Opinion Section: Op-Ed
The nauseating, repulsive stench from the manure pile of facts will continue to gag those forced to breathe it until the Baltimore County Public School system fixes the obvious problems.
Beginning in the year 2018, The Baltimore Post, the Baltimore Sun, the C4 Radio Show, The Gunpowder Gazette, and Project Baltimore have reported on the untimely and far too-self-servingly-convenient destruction by the school system of documents required for an upcoming audit and for compliance with the Maryland State Archives, and unfulfilled public information requests.
To date, the only responses from the school system have been a brief public statement by the new superintendent linking details of some of the destruction activities, and an extensive school board public airing on Jan.7 of some of the past destruction events and recently implemented steps for improved record keeping and controls for documents. And those responses occurred only after calls from the governor, the county executive, a former state senator, and two state delegates for outside investigations and/or lifting of the school system’s Soviet Union-like iron curtain of secrecy.
What has not been done is insulting to the taxpayers’ intelligence, paradoxical to proper management, an affront to common sense, and repugnant to the public’s expectations for improved school board supervision of its employees, after Verletta White’s public admission of failing to report her education-related outside income and position with the Education Research and Development Institute on her financial disclosure forms, that are designed for that purpose, because she said the forms were confusing; the Dallas Dance-led-boondoggle of questionably spent hundreds of millions of dollars for laptop computers without proper and adequate evidence of assuredly improved academic performance; his secret conflicts-of-interest-laden consulting contracts with the same companies he pushed the school board into doing business with; his unquestioned and non-required extensive outside-the-state travels; and his eventual perjury indictment, prosecution, conviction and jail sentence for filing false financial disclosure forms.
With that kind of appalling recent historical baggage one would think the school board would be unanimously forging ahead to improved supervision and transparency of what it and its employees are doing. After watching what has been done and not done, voters and taxpayers should still be outraged, because at the Jan. 7 school board meeting there were/was:
1. No questions about who, how, when, and why the financial disclosure statements needed for the audit were destroyed;
2. No questions about who, how, when, and why different financial disclosure statements needed for the open public information requests were destroyed;
3. Cartoonish, failed Amateur Hour acting performances, statements, and questions by board member Ms. Pasteur;
4. Questionable competency of Ms. Pasteur if her performances were not a failed act;
5. No questions to Ms. Howie regarding the whistle-blower contentions that employee(s) pulled documents for destruction during a fall weekend when other employees were not around;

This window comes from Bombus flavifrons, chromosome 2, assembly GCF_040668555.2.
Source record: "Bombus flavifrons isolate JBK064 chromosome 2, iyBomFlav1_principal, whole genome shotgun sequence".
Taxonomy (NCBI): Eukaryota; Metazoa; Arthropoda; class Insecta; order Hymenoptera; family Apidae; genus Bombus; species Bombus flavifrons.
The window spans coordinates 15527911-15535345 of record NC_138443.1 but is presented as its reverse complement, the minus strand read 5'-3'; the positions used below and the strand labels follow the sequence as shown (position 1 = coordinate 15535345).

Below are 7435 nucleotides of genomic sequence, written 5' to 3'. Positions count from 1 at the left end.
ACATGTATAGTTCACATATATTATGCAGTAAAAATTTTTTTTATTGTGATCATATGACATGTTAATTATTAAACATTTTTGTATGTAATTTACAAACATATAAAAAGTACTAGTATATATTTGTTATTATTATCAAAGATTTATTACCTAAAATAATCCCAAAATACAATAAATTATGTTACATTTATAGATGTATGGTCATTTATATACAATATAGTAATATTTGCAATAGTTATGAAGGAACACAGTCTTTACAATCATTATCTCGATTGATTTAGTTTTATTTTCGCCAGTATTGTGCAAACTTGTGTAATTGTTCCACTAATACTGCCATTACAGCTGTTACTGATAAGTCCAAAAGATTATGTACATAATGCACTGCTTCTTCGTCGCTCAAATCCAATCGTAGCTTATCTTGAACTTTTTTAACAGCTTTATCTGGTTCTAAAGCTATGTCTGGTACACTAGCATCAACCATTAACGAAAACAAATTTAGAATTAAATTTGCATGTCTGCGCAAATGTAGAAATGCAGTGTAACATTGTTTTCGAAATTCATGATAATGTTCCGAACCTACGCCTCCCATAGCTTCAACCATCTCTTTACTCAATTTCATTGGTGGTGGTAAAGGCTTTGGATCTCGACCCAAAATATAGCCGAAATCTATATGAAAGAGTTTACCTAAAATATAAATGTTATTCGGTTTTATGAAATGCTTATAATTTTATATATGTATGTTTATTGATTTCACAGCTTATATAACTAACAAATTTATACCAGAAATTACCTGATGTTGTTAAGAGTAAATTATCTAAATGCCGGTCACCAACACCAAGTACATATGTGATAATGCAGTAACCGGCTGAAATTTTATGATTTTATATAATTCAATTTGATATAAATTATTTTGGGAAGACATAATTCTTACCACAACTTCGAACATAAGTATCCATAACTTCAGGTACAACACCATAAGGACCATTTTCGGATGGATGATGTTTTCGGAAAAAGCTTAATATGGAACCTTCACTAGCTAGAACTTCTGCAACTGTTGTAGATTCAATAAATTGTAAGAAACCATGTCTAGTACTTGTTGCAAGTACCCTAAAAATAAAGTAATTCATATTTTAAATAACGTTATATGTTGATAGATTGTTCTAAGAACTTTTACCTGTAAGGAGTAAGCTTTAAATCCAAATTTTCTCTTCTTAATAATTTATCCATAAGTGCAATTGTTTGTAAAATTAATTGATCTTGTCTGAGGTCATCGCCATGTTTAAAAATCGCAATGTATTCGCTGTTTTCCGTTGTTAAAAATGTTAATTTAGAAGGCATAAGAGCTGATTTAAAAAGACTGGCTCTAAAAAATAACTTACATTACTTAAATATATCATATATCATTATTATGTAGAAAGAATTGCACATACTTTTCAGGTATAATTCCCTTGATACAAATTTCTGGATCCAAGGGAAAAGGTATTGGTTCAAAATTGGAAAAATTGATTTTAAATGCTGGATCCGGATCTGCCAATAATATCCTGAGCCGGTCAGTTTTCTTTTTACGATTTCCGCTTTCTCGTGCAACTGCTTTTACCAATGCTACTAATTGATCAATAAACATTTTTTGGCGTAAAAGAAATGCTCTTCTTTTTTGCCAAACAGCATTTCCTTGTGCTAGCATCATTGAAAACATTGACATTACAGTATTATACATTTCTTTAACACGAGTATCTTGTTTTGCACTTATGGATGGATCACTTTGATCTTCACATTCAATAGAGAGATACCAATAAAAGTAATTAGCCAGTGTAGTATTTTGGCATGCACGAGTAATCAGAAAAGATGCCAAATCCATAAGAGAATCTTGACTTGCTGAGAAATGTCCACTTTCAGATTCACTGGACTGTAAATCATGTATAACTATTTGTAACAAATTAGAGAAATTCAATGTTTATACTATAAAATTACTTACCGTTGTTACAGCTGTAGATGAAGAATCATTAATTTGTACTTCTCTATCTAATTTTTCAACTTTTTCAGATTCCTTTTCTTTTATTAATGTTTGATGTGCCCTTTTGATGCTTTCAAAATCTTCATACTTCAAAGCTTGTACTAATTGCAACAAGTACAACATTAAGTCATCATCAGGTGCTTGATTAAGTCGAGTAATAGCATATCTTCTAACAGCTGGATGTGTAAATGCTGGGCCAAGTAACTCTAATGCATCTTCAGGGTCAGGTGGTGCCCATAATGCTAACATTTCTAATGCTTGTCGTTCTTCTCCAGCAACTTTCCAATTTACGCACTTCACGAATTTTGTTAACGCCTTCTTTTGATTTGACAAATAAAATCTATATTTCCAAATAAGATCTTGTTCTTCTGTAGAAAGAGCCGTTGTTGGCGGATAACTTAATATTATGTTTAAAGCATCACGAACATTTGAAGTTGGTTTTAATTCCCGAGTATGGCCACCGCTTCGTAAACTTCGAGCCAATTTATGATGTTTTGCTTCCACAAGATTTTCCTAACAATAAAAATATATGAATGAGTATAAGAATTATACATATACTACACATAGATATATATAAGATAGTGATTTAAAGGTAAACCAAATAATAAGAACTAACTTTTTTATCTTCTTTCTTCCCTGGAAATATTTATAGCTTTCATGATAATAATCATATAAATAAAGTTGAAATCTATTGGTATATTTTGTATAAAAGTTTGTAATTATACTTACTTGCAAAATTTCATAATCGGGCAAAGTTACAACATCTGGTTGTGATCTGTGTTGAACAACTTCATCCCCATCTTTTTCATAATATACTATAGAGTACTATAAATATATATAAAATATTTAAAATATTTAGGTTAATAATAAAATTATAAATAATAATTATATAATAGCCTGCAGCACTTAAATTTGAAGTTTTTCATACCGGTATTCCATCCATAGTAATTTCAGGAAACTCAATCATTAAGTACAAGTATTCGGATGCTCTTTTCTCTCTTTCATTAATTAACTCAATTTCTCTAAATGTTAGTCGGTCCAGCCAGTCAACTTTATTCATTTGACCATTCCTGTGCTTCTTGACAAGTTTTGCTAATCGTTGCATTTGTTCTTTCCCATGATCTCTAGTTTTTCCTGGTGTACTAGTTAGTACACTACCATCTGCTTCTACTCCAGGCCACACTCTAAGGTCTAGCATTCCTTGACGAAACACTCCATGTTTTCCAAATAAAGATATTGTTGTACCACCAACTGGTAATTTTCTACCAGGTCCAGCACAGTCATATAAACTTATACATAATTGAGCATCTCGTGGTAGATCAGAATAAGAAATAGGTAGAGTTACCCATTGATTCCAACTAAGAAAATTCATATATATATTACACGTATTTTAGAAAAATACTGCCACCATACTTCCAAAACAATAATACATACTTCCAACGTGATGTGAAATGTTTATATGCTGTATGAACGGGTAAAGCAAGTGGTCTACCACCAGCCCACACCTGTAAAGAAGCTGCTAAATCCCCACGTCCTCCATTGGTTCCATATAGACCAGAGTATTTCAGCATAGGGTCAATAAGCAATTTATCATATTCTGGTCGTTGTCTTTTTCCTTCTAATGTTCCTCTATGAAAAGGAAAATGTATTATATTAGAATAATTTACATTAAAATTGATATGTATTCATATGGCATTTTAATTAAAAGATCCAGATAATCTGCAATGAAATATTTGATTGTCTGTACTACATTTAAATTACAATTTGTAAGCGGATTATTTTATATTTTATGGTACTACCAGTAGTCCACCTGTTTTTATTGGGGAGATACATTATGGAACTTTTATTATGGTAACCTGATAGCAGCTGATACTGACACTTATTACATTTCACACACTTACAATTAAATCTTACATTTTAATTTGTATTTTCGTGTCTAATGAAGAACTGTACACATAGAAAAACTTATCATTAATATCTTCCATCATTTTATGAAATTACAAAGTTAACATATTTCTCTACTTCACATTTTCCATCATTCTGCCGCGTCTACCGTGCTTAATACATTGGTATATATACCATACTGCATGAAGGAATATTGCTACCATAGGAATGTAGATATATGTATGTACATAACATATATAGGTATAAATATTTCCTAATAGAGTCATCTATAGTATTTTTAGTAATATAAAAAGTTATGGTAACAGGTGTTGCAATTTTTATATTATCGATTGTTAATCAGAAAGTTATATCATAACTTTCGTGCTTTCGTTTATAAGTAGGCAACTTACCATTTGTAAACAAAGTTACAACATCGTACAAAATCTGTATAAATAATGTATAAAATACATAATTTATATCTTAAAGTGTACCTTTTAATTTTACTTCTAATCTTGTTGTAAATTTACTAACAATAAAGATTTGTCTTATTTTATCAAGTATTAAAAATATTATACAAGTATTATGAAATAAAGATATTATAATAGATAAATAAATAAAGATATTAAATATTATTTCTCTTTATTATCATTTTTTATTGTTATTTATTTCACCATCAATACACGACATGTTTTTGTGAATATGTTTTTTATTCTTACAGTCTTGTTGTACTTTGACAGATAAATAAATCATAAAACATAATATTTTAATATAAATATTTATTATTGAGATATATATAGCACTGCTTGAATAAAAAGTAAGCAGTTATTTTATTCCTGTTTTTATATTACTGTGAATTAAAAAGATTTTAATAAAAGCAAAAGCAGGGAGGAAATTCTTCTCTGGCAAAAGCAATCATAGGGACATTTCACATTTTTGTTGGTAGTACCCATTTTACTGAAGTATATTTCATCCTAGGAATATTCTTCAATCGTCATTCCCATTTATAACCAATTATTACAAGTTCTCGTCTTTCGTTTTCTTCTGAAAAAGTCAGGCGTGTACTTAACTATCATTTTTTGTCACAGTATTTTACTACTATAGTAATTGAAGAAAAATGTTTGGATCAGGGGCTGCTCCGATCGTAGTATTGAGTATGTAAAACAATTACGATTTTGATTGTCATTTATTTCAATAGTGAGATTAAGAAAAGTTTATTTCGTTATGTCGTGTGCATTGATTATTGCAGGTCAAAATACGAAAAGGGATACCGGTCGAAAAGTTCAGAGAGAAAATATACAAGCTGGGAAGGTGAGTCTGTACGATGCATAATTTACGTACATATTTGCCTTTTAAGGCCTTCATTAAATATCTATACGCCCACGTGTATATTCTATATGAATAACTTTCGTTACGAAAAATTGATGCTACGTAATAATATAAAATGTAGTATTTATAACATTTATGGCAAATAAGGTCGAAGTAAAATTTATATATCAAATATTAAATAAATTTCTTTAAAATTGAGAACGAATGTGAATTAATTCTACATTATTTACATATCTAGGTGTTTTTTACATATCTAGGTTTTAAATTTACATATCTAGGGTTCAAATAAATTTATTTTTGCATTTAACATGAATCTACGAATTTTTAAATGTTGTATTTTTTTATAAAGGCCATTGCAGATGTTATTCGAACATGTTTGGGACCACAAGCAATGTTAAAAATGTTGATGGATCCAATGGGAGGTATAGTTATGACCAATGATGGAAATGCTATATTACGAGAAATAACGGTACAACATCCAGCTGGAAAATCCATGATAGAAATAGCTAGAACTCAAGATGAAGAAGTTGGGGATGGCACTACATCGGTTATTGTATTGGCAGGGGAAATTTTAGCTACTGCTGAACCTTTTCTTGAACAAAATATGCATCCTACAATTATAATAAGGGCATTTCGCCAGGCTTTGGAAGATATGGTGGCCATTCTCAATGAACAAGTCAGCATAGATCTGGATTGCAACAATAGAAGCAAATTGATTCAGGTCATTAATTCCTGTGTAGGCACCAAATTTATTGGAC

6. No decision to ask Governor Hogan or the state’s prosecutor’s office to provide protections requested by the whistle-blower before she/he will identify the additional information she/he holds regarding that alleged surreptitious document destruction;
7. No questions to Ms. Howie or Ms. Burnopp regarding needed safeguards or controls for documents scheduled for destruction – but must be scanned first to maintain the record — to ensure that they have been actually scanned, thus shutting the door for additional excused but unauthorized document destruction using the thinly veiled guise of “…somehow those pages did not get scanned;”
8. No announcement of job termination for the identified employees who were responsible for the destroyed but needed financial disclosure statements and the past inadequate controls for preventing untimely document destruction;
9. No announcement identifying and correcting the inherent conflicts of interest with the school system’s law office, managed by Ms. Howie, regarding that office’s past document destruction, the past and present arrangement of her maintaining the financial disclosure statements, and her being the gatekeeper for public information requests from reporters and citizens.
The last point is far too important not to provide additional information. Without action by the school board forcing a change, this is the possible future scenario: A reporter suspects malfeasance by an employee and promptly requests appropriate documents — which might include financial disclosure statements — from Ms. Howie, the gatekeeper of public information requests and keeper of the signed financial disclosure forms. And for whatever reason, she and/or her office’s employees do not want the reporter to see the statements, so they destroy the critical ones.
How likely is that to happen? It has already happened. What other evidence is needed?
As if that is not already improper and feckless management, the email trail or other communications of Ms. Howie is off-limits to reporters because of lawyer-client privilege, so a citizen’s request for a broader public picture of what takes place in that office is snubbed.
The time is long past due to bring this entire inexcusable, preposterous, insulting, asininity-laden nonsense to an end that guarantees it will never happen again.